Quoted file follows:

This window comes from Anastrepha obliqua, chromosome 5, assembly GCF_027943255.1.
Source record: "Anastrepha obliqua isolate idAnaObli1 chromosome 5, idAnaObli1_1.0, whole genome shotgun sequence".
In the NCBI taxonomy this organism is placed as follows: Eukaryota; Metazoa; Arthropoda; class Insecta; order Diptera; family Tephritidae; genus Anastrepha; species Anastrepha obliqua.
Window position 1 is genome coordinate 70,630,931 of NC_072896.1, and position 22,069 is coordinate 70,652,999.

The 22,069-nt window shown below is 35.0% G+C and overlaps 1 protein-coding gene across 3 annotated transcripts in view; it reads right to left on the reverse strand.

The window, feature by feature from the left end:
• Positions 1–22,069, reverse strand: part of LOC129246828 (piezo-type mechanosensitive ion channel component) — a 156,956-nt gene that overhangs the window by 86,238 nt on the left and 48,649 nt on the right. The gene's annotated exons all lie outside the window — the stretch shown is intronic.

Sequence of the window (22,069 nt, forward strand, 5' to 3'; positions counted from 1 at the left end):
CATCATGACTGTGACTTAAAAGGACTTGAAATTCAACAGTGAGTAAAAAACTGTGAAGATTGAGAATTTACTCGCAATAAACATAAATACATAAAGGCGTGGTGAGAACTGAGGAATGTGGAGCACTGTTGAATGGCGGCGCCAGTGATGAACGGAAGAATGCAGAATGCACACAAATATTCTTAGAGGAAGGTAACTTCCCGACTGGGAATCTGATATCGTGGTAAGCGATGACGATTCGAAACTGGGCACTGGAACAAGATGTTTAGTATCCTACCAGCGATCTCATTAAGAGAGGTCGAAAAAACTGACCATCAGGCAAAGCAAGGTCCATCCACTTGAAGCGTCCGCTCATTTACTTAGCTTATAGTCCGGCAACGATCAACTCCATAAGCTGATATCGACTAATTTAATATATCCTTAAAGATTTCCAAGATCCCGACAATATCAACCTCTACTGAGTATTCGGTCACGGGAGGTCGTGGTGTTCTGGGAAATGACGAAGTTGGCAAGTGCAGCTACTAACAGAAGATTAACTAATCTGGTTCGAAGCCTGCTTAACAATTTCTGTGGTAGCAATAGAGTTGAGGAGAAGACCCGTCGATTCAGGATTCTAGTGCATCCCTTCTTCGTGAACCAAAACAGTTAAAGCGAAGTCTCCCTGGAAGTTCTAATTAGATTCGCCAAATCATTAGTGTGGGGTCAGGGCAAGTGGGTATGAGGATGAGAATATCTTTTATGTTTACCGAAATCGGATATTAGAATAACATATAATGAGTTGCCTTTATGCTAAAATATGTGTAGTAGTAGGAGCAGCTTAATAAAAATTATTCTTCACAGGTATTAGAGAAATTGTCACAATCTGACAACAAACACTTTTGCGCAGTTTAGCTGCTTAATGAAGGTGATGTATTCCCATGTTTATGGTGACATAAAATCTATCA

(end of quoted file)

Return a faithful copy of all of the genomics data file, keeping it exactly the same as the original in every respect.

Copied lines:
This window comes from Anastrepha obliqua, chromosome 5, assembly GCF_027943255.1.
Source record: "Anastrepha obliqua isolate idAnaObli1 chromosome 5, idAnaObli1_1.0, whole genome shotgun sequence".
In the NCBI taxonomy this organism is placed as follows: Eukaryota; Metazoa; Arthropoda; class Insecta; order Diptera; family Tephritidae; genus Anastrepha; species Anastrepha obliqua.
Window position 1 is genome coordinate 70,630,931 of NC_072896.1, and position 22,069 is coordinate 70,652,999.

The 22,069-nt window shown below is 35.0% G+C and overlaps 1 protein-coding gene across 3 annotated transcripts in view; it reads right to left on the reverse strand.

The window, feature by feature from the left end:
• Positions 1–22,069, reverse strand: part of LOC129246828 (piezo-type mechanosensitive ion channel component) — a 156,956-nt gene that overhangs the window by 86,238 nt on the left and 48,649 nt on the right. The gene's annotated exons all lie outside the window — the stretch shown is intronic.

Sequence of the window (22,069 nt, forward strand, 5' to 3'; positions counted from 1 at the left end):
CATCATGACTGTGACTTAAAAGGACTTGAAATTCAACAGTGAGTAAAAAACTGTGAAGATTGAGAATTTACTCGCAATAAACATAAATACATAAAGGCGTGGTGAGAACTGAGGAATGTGGAGCACTGTTGAATGGCGGCGCCAGTGATGAACGGAAGAATGCAGAATGCACACAAATATTCTTAGAGGAAGGTAACTTCCCGACTGGGAATCTGATATCGTGGTAAGCGATGACGATTCGAAACTGGGCACTGGAACAAGATGTTTAGTATCCTACCAGCGATCTCATTAAGAGAGGTCGAAAAAACTGACCATCAGGCAAAGCAAGGTCCATCCACTTGAAGCGTCCGCTCATTTACTTAGCTTATAGTCCGGCAACGATCAACTCCATAAGCTGATATCGACTAATTTAATATATCCTTAAAGATTTCCAAGATCCCGACAATATCAACCTCTACTGAGTATTCGGTCACGGGAGGTCGTGGTGTTCTGGGAAATGACGAAGTTGGCAAGTGCAGCTACTAACAGAAGATTAACTAATCTGGTTCGAAGCCTGCTTAACAATTTCTGTGGTAGCAATAGAGTTGAGGAGAAGACCCGTCGATTCAGGATTCTAGTGCATCCCTTCTTCGTGAACCAAAACAGTTAAAGCGAAGTCTCCCTGGAAGTTCTAATTAGATTCGCCAAATCATTAGTGTGGGGTCAGGGCAAGTGGGTATGAGGATGAGAATATCTTTTATGTTTACCGAAATCGGATATTAGAATAACATATAATGAGTTGCCTTTATGCTAAAATATGTGTAGTAGTAGGAGCAGCTTAATAAAAATTATTCTTCACAGGTATTAGAGAAATTGTCACAATCTGACAACAAACACTTTTGCGCAGTTTAGCTGCTTAATGAAGGTGATGTATTCCCATGTTTATGGTGACATAAAATCTATCA